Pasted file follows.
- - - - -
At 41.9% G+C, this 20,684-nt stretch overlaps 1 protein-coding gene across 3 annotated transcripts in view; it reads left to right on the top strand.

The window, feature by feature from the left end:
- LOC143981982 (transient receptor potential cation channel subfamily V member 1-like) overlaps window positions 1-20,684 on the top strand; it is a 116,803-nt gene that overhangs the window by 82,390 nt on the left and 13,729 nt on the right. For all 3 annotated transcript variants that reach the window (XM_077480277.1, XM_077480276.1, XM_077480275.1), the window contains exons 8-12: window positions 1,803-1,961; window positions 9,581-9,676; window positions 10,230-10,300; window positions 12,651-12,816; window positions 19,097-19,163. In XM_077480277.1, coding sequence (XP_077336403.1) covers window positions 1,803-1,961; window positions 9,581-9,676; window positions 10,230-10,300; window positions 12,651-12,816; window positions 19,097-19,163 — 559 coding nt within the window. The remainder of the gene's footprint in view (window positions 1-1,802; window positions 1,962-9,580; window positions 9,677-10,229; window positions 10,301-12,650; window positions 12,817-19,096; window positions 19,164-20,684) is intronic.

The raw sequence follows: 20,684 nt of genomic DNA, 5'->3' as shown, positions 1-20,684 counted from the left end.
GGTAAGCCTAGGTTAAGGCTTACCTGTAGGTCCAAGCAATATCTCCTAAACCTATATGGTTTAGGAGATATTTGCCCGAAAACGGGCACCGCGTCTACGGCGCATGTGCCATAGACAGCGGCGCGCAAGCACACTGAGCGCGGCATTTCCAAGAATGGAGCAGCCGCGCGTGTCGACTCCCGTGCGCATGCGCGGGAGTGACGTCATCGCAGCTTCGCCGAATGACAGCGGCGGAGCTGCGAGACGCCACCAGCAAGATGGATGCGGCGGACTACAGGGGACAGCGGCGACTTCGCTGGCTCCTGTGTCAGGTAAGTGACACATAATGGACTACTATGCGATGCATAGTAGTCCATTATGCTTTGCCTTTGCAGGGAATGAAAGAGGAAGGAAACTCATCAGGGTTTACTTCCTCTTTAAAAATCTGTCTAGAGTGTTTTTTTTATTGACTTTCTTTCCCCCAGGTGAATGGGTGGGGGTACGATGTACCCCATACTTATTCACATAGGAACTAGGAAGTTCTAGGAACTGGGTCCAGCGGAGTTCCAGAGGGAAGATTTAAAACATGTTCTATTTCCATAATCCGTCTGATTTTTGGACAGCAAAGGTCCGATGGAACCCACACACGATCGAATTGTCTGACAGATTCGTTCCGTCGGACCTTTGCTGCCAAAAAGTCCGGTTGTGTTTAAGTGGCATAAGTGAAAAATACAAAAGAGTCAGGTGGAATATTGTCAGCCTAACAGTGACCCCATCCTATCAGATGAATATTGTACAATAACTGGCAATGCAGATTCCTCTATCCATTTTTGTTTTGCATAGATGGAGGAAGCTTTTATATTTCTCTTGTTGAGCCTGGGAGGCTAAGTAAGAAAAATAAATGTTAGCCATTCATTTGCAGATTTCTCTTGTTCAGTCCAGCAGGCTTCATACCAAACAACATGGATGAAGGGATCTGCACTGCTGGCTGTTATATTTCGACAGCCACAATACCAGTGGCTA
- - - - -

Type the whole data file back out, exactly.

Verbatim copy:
At 41.9% G+C, this 20,684-nt stretch overlaps 1 protein-coding gene across 3 annotated transcripts in view; it reads left to right on the top strand.

The window, feature by feature from the left end:
- LOC143981982 (transient receptor potential cation channel subfamily V member 1-like) overlaps window positions 1-20,684 on the top strand; it is a 116,803-nt gene that overhangs the window by 82,390 nt on the left and 13,729 nt on the right. For all 3 annotated transcript variants that reach the window (XM_077480277.1, XM_077480276.1, XM_077480275.1), the window contains exons 8-12: window positions 1,803-1,961; window positions 9,581-9,676; window positions 10,230-10,300; window positions 12,651-12,816; window positions 19,097-19,163. In XM_077480277.1, coding sequence (XP_077336403.1) covers window positions 1,803-1,961; window positions 9,581-9,676; window positions 10,230-10,300; window positions 12,651-12,816; window positions 19,097-19,163 — 559 coding nt within the window. The remainder of the gene's footprint in view (window positions 1-1,802; window positions 1,962-9,580; window positions 9,677-10,229; window positions 10,301-12,650; window positions 12,817-19,096; window positions 19,164-20,684) is intronic.

The raw sequence follows: 20,684 nt of genomic DNA, 5'->3' as shown, positions 1-20,684 counted from the left end.
GGTAAGCCTAGGTTAAGGCTTACCTGTAGGTCCAAGCAATATCTCCTAAACCTATATGGTTTAGGAGATATTTGCCCGAAAACGGGCACCGCGTCTACGGCGCATGTGCCATAGACAGCGGCGCGCAAGCACACTGAGCGCGGCATTTCCAAGAATGGAGCAGCCGCGCGTGTCGACTCCCGTGCGCATGCGCGGGAGTGACGTCATCGCAGCTTCGCCGAATGACAGCGGCGGAGCTGCGAGACGCCACCAGCAAGATGGATGCGGCGGACTACAGGGGACAGCGGCGACTTCGCTGGCTCCTGTGTCAGGTAAGTGACACATAATGGACTACTATGCGATGCATAGTAGTCCATTATGCTTTGCCTTTGCAGGGAATGAAAGAGGAAGGAAACTCATCAGGGTTTACTTCCTCTTTAAAAATCTGTCTAGAGTGTTTTTTTTATTGACTTTCTTTCCCCCAGGTGAATGGGTGGGGGTACGATGTACCCCATACTTATTCACATAGGAACTAGGAAGTTCTAGGAACTGGGTCCAGCGGAGTTCCAGAGGGAAGATTTAAAACATGTTCTATTTCCATAATCCGTCTGATTTTTGGACAGCAAAGGTCCGATGGAACCCACACACGATCGAATTGTCTGACAGATTCGTTCCGTCGGACCTTTGCTGCCAAAAAGTCCGGTTGTGTTTAAGTGGCATAAGTGAAAAATACAAAAGAGTCAGGTGGAATATTGTCAGCCTAACAGTGACCCCATCCTATCAGATGAATATTGTACAATAACTGGCAATGCAGATTCCTCTATCCATTTTTGTTTTGCATAGATGGAGGAAGCTTTTATATTTCTCTTGTTGAGCCTGGGAGGCTAAGTAAGAAAAATAAATGTTAGCCATTCATTTGCAGATTTCTCTTGTTCAGTCCAGCAGGCTTCATACCAAACAACATGGATGAAGGGATCTGCACTGCTGGCTGTTATATTTCGACAGCCACAATACCAGTGGCTA